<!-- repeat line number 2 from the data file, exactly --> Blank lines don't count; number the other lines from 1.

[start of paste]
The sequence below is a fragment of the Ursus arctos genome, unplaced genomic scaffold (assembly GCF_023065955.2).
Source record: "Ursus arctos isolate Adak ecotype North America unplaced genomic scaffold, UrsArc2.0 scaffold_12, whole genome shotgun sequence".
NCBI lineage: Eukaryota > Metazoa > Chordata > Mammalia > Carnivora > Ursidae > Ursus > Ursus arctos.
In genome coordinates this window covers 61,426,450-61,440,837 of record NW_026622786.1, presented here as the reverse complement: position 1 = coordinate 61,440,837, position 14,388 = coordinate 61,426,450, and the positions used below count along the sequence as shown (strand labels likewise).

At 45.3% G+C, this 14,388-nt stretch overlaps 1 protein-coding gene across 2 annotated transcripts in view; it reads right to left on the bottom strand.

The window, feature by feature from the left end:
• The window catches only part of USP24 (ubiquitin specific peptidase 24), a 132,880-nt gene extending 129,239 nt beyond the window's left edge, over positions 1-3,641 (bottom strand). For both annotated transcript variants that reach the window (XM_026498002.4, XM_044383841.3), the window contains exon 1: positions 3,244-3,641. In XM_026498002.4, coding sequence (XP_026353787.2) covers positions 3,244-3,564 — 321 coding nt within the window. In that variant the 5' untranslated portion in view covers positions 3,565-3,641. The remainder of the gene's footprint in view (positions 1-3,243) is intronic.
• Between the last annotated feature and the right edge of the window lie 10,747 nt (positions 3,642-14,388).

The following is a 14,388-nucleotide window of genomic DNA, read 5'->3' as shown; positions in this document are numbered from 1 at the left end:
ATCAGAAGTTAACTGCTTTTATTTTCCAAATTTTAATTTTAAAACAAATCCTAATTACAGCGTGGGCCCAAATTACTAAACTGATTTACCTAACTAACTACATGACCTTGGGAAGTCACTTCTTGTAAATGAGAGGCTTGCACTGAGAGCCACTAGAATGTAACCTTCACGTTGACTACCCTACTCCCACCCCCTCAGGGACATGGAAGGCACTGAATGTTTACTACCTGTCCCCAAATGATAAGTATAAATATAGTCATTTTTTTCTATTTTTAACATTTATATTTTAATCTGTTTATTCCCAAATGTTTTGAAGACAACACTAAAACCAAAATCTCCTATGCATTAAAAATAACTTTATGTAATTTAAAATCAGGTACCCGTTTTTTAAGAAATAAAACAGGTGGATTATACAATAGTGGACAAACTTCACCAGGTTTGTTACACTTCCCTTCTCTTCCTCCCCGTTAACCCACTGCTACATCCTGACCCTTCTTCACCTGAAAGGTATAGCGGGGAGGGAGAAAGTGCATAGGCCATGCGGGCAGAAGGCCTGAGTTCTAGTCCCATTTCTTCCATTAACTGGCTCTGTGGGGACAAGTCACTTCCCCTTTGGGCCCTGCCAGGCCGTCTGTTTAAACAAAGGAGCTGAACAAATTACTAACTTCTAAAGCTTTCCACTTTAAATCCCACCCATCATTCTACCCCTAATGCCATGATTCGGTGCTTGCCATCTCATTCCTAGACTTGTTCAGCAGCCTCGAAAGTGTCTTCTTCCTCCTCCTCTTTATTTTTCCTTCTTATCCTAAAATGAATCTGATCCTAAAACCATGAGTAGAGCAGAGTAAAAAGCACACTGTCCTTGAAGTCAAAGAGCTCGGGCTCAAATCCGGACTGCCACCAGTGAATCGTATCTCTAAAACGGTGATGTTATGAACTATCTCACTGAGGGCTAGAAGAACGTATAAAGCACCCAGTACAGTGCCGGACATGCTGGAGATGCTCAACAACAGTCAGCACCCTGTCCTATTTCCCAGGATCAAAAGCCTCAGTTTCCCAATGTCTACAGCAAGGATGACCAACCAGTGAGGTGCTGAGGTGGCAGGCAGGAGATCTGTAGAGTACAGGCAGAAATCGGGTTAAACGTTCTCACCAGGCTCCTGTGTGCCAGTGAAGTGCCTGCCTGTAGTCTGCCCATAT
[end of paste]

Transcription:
Source record: "Ursus arctos isolate Adak ecotype North America unplaced genomic scaffold, UrsArc2.0 scaffold_12, whole genome shotgun sequence".